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What is a Jew?

11/06/2013 08:59:00 AM

Nov6

Rabbi George Gittleman

What is a Jew? That question seems never to go away and is especially present in my life these days thanks to a course Rabbi Kramer and I are teaching on “Peoplehood” sponsored by the Shalom- Hartman Institute in Jerusalem. The concept of Peoplehood provokes many questions about what it means to be a Jew. Religion, culture, ethnicity, nationality – just what are we, anyway?!?

A participant in the class recently emailed me with her own concerns about Peoplehood, which I am sharing with you now as well as my response to her, in the hope that our dialogue will inspire a dialogue in you.

“We enjoyed last night’s Hartman class but ‘Peoplehood’ remains a difficult concept for me to understand or feel comfortable with – hopefully by the end of this class I will feel more confident about it.   Meanwhile, I vividly remember the first time I heard Rabbi Donniel Hartman speak, on a congregational trip to Israel, and he said “today everyone who is a Jew is a Jew by Choice.”  This is hard to square with his comments about peoplehood last night, including his statement that ‘Jewish is like Irish’ – but being Irish is not a matter of choice; one cannot ‘choose’ to be Irish.   So maybe Peoplehood is some combination of heredity, place, and choice?”

So glad y’all are in the class. Thanks for being in touch with me about this. The concept of Am Yisrael, the Jewish People, is complex (no surprise!). When Donniel called all of us “Jews by choice” what I believe he meant was that, unlike pretty much every other time in our history, we can choose whether or not we want to be a part of Jewish life.  There is no coercive force keeping us “in” and we can have full acceptance in secular, American life (more or less) if we want to walk away from Judaism, Jewish life and the Jewish people altogether. This is a historical reality we have never had before. Add to that the myriad other options competing for our loyalty and identity, and we really all are Jews by choice.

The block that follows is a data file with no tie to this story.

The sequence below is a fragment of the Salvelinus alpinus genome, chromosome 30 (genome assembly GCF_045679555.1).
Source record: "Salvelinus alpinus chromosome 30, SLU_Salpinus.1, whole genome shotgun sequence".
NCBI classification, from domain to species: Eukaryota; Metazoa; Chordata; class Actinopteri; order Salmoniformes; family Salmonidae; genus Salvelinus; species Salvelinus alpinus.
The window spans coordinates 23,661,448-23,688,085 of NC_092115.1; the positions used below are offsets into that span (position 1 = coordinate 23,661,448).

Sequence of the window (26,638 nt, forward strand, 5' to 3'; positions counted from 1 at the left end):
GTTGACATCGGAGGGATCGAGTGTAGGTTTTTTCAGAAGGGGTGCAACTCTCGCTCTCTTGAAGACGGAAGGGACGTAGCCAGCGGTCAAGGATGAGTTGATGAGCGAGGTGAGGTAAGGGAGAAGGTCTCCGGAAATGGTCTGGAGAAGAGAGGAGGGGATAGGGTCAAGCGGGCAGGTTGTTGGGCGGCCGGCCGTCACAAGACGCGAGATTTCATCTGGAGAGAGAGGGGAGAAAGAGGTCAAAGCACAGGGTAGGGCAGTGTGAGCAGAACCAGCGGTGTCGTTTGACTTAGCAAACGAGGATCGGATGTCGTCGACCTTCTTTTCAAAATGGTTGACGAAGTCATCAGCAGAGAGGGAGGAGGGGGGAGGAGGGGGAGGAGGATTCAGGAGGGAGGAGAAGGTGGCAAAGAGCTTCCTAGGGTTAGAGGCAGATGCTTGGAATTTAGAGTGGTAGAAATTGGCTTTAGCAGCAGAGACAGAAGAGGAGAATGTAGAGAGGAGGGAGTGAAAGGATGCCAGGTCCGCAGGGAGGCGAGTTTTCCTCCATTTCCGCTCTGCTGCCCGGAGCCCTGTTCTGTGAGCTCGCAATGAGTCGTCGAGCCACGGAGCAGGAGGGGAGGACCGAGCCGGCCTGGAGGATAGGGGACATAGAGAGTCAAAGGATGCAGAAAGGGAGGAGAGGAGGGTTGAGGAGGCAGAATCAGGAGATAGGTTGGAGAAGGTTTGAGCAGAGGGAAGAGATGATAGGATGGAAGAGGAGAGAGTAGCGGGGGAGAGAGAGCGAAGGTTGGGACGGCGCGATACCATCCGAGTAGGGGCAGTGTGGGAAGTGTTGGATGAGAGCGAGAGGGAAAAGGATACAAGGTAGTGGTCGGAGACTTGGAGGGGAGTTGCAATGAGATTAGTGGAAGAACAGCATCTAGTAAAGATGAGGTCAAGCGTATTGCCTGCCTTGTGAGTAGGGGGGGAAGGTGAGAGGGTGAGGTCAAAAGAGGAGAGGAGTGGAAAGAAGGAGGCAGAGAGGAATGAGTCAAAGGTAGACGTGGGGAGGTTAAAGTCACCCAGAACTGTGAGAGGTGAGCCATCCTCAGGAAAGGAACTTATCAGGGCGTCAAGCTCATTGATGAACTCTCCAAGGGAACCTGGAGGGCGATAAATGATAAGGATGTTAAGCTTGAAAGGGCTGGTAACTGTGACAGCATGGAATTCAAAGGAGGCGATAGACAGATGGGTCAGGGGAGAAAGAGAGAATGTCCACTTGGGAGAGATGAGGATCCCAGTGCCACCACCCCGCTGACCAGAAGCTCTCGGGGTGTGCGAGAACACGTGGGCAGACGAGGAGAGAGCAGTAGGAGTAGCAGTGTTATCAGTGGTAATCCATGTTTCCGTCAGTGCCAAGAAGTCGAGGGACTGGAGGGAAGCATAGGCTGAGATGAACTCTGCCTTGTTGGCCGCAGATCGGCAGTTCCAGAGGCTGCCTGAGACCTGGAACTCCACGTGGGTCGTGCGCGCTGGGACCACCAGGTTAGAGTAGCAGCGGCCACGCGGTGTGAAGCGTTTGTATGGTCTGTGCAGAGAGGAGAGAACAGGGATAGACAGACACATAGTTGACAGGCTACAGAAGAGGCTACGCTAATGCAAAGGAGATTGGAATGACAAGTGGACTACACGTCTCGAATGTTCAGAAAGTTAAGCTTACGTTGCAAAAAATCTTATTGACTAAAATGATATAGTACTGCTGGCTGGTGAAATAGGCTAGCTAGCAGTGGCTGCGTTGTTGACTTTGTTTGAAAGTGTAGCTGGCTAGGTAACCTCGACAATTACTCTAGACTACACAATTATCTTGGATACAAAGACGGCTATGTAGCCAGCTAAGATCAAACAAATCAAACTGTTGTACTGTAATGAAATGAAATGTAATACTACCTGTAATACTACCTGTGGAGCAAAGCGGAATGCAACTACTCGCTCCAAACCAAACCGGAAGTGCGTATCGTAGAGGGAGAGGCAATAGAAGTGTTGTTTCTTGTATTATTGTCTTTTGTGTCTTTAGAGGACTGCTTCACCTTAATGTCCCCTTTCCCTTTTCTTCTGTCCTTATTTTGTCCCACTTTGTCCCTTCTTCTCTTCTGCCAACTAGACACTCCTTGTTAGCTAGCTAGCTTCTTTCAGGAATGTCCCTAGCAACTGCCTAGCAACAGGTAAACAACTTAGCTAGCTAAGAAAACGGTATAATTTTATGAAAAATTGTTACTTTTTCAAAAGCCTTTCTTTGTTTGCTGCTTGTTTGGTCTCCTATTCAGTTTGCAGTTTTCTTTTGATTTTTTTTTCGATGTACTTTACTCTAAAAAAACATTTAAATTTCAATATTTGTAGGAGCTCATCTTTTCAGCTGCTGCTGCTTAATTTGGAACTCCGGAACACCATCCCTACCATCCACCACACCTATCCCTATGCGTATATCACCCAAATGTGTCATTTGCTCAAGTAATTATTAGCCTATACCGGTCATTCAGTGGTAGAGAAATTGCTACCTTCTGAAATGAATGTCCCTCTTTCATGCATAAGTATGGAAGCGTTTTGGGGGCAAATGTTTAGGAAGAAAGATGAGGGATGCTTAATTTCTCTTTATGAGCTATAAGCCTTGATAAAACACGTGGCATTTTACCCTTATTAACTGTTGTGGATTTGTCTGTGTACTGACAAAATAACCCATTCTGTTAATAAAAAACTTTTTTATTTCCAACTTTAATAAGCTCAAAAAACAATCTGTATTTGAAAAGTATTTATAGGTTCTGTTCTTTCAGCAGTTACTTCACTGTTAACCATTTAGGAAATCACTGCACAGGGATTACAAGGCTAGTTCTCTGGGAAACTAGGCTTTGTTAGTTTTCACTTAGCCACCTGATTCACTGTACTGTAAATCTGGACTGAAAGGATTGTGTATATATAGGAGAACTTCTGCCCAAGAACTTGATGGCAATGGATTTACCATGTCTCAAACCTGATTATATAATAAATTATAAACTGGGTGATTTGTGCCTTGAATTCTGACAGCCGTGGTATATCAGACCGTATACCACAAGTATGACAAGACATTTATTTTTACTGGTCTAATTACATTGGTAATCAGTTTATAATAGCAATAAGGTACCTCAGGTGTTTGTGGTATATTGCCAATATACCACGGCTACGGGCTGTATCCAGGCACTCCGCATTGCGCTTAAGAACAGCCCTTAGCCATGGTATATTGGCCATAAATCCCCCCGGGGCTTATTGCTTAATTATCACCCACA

As for “choosing to be Irish”, well, one actually can make that choice. I don’t expect it would be so simple and it may take a while, but it can happen as it does with conversion to Judaism. More often than not one converts first to Judaism the religion and then, over time, internalizes that to eventually feel a part of Am Yisrael. Sometimes the assimilation never happens, and that is a limiting factor for the person – they feel connected only to part of what it means to be a Jew. Does that mean they are not “really” Jewish? No. In fact, it doesn’t even mean they are not a part of the Jewish people! All it really indicates is an inability to feel/relate to this aspect of being a Jew. It’s still there, and others, for better or for worse, will likely recognize it even if the person does not!

In reality there is great variation as to the things that combine to form any Jewish person’s identity — heredity, place, choice, and nature (the individual’s innate qualities) all play a role in what it means for one to be Jewish, but it has less effect on how the Jewish and non-Jewish worlds understand them.  This was one of a thousand great shocks of the Shoah; one could be completely assimilated and not even consider oneself Jewish anymore and still be brutalized to death by the Nazi’s because, at some level, one was considered Jewish.

One factor in both our understanding of ourselves and the way others see us is where we are from and where we reside. As an American you have a sense of citizenship separate from ethnicity or culture. This is not the case in much of the world and only came about during the post-Enlightenment era. In the former USSR, for example, “Jew” was a nationality on a passport, and an unfortunate one at that!

armyRabbi Gershom Winkler sees the Jews as an indigenous people not unlike the Pomo or the Miwok of Northern California. We have a sense of tribe as they do, as well as our own language and homeland/sacred land. We also have a history and a culture (really histories and cultures). This is the most helpful framework for me in that it encompasses the totality of my understanding of what Judaism is.

Hope that helps…
RG

Mon, April 6 2020 12 Nisan 5780